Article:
With the NBA draft quickly approaching, fans across the country are starting to speculate which star their team will select with their first pick. Will he be the next Greg Oden and disappoint an entire city due to injury and wasted potential? Or will he be the next overlooked star like Steph Curry, and lead his team to multiple championships?
Many agree the top 5 prospects are Deandre Ayton (C, Arizona), Luka Doncic (G, Real Madrid), Jaren Jackson (C, Michigan State), Marvin Bagley III (F/C, Duke), and Mohamed Bamba (C, Texas).
But the water is a bit murky after the first 5.
Sports Illustrated’s Big Board has two of the most questionable players in the draft, Michael Porter Jr. and Trae Young, in the 6-10 range. Considering the value of the 3-point shot in today’s game, Trae Young’s sharp-shooting ability outweighs his vulnerability on defense.
However, Michael Porter Jr. is simply not worth gambling on with a top 10 pick. Having only played 53 minutes at Missouri this season due to a back injury, Porter’s potential is more questionable than the ingredients of a McRib.
So why is he still projected to be a top 10 pick? With guard skills at 6’10", 215 pounds with a 7-foot wingspan, the 19-year-old screams NBA potential. He dominated every game in high school and was the #2 recruit behind Marvin Bagley.
But that was high school. And after only 53 minutes of college ball, Michael Porter Jr. thinks he’s ready to be a star in the most competitive league in the world. Even if his offensive skills and athleticism are NBA-ready, we still have no idea if he’ll be able to match up defensively with the NBA’s best.
Oh, and did I mention he’s injury prone? After nursing a back injury all season, Porter returned just in time for the SEC tournament, but it was obvious by his play that he needed more time to get into basketball shape. Then after not participating in the combine, Porter almost cancelled workouts with a few teams because of hip spasms.
This story almost sounds too familiar. An extremely gifted 5-star athlete with the size of a center and the skills of a guard who was plagued by injury throughout his freshman year of college and then suddenly declared for the draft after hardly seeing the floor in college.
Sure sounds a lot like Harry Giles, who was in the same position just one year ago. After having an eye-opening high school career and signing with Duke, the 5-star suffered a second ACL injury, which sidelined him for most of his time as a Blue Devil.
Giles was drafted 20th overall and landed at the Sacramento Kings for his rookie season. But after experiencing more knee troubles, it was clear the young talent was not healthy enough to play during his rookie season.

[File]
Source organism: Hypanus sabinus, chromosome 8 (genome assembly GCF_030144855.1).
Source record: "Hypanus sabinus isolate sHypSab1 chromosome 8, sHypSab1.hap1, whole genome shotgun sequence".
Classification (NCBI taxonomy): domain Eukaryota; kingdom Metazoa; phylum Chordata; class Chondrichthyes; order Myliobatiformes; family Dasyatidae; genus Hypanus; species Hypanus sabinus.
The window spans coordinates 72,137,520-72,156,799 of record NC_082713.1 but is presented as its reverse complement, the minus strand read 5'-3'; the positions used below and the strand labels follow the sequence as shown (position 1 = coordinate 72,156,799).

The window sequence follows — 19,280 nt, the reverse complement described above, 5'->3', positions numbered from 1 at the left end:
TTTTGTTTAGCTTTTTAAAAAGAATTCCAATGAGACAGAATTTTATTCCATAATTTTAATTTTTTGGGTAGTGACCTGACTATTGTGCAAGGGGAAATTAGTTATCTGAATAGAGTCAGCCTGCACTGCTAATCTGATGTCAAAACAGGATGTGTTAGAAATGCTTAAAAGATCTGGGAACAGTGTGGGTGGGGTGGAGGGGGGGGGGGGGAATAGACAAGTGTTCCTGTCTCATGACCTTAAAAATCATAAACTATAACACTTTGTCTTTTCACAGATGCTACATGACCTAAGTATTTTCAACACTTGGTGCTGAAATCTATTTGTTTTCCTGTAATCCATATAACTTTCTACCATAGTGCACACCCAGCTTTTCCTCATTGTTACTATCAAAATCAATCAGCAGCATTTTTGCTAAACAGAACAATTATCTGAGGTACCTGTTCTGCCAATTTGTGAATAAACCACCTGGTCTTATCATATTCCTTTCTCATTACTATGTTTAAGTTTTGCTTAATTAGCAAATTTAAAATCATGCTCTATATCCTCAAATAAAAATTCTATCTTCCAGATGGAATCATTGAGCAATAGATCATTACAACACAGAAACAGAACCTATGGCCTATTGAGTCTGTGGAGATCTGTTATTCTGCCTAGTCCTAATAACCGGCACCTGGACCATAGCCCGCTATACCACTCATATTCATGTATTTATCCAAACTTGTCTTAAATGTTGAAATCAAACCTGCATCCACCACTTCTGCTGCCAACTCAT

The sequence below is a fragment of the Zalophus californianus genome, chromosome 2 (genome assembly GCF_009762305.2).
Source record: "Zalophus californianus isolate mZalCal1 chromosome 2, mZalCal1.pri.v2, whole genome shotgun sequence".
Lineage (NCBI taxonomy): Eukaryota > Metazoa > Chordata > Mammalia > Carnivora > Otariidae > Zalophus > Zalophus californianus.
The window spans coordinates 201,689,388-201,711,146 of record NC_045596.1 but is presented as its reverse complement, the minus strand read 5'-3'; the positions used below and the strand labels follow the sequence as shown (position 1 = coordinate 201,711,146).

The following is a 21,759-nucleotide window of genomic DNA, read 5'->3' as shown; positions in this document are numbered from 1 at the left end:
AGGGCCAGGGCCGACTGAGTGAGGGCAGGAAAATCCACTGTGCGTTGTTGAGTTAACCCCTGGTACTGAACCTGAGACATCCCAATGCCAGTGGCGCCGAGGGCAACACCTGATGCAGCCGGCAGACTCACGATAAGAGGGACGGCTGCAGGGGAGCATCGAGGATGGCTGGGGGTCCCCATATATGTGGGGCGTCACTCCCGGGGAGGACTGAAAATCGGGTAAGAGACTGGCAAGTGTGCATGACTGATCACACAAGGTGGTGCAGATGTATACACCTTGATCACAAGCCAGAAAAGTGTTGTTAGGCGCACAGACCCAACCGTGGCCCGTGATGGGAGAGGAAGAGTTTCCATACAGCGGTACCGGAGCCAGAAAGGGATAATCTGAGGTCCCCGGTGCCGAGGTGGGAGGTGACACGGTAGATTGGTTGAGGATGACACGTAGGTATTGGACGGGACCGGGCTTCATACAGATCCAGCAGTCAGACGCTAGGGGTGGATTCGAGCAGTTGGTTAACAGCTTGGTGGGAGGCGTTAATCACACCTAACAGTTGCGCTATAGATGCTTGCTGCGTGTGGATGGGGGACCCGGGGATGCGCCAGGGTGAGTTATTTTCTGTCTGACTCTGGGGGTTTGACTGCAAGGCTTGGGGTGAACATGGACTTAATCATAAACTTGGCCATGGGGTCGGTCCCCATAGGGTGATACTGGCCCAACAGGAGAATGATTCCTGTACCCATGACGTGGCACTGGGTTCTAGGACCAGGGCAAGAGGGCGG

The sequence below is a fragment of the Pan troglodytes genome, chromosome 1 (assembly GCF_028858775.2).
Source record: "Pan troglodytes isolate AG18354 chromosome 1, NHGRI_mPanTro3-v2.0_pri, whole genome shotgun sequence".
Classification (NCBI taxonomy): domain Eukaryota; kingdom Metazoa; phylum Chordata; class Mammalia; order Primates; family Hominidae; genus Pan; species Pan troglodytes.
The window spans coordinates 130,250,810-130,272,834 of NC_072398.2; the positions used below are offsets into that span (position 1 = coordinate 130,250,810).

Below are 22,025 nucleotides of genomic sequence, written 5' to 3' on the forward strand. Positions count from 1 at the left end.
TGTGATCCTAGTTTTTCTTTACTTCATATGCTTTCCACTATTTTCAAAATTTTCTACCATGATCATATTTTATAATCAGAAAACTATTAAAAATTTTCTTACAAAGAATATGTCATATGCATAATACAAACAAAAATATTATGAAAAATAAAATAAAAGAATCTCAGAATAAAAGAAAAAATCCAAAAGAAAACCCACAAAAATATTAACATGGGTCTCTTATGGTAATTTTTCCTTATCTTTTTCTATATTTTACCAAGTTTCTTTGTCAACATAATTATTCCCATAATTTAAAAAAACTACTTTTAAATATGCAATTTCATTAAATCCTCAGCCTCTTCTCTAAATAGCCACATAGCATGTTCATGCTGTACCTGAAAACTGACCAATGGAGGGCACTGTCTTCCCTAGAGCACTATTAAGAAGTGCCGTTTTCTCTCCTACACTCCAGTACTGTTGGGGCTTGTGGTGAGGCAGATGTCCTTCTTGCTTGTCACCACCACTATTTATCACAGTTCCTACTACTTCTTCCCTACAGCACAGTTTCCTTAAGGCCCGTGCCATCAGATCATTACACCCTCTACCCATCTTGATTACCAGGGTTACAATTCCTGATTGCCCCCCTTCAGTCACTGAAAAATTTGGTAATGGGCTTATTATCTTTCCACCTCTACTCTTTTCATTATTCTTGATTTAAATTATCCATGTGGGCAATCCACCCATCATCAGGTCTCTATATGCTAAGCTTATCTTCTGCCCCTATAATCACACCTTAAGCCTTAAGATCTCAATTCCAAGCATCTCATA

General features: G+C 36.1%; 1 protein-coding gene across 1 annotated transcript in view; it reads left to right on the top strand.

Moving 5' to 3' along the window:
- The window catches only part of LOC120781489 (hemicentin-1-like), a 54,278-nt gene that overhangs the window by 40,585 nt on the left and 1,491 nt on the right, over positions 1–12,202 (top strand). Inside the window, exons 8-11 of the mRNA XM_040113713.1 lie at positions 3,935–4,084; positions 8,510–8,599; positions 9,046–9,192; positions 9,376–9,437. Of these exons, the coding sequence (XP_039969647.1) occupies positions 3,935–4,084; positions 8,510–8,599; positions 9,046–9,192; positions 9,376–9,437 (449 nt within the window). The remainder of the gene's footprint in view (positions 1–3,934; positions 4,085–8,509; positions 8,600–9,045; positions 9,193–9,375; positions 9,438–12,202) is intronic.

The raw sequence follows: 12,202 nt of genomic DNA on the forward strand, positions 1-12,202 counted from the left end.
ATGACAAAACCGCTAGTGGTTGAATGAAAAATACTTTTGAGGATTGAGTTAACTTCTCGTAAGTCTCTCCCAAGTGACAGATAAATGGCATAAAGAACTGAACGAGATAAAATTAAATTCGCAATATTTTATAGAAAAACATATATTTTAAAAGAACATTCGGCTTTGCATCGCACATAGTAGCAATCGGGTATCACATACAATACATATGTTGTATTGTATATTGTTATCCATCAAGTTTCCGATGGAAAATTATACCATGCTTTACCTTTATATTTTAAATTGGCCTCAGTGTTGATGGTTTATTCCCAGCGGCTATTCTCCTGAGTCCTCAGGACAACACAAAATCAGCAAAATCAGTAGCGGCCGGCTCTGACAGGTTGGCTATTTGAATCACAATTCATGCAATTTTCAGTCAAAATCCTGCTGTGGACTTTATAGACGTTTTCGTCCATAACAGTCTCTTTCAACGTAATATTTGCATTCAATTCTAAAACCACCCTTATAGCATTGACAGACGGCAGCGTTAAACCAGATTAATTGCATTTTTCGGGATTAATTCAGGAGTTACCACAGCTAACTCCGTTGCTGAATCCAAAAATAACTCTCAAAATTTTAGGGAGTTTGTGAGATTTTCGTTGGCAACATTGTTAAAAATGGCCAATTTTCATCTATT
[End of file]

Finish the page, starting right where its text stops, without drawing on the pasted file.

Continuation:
Yes, there are other instances of injured players being drafted and evolving into great players, most notably Joel Embiid and Ben Simmons.
Yes, there’s a chance Porter will have a perfect recovery leading into a Donovan Mitchell-like rookie season. That’s why many are calling him the biggest wild card in the draft.
But with so many well-rounded prospects this year, is Porter really worth the risk? With the exception of maybe Philadelphia, teams picking in the top 10 need a player who is capable of making an immediate impact. Porter is not what they are looking for.
If you’re looking for a player in the 8-10 range who can come in his first year and bring energy to a program, look no further than Alabama’s Collin Sexton.
He’s young. He’s freaky athletic. He’s a solid defender. He’s a ruthless competitor. And most impressive of all, he led a weak Bama team deep into the SEC and NCAA Tournaments averaging 19.2 PPG on 44.7 percent from the field. Not too shabby.
Another solid player to consider instead of Porter is two-time National Champion Mikael Bridges. While he’s one of the oldest prospects projected in the top 15, I think he’s the safest pick in the entire draft, especially for a team like Philly, where he would not be looked to as a primary scoring option as a rookie.
With Bridges, you’re getting an athletic 6’7" body with a 7’2 wingspan that can knock down 3’s on command. He averaged 17.7 PPG on a championship team while shooting 51.4% from the field and 43.5% from beyond the arc.
So if your team happens to use its top 10 pick on Michael Porter Jr., act like you’re eating a savory McRib from McDonald’s. Embrace the hype and the flavor - questionable as it may be - and pray that your newest draft pick is actually made of the good stuff.
(McLean Albritton is a boarding student at McCallie School and lives in Birmingham, Ala. He has an endless appetite for SEC Football, NCAA Basketball, and Champy’s Famous Fried Chicken. You can reach him at firstname.lastname@example.org)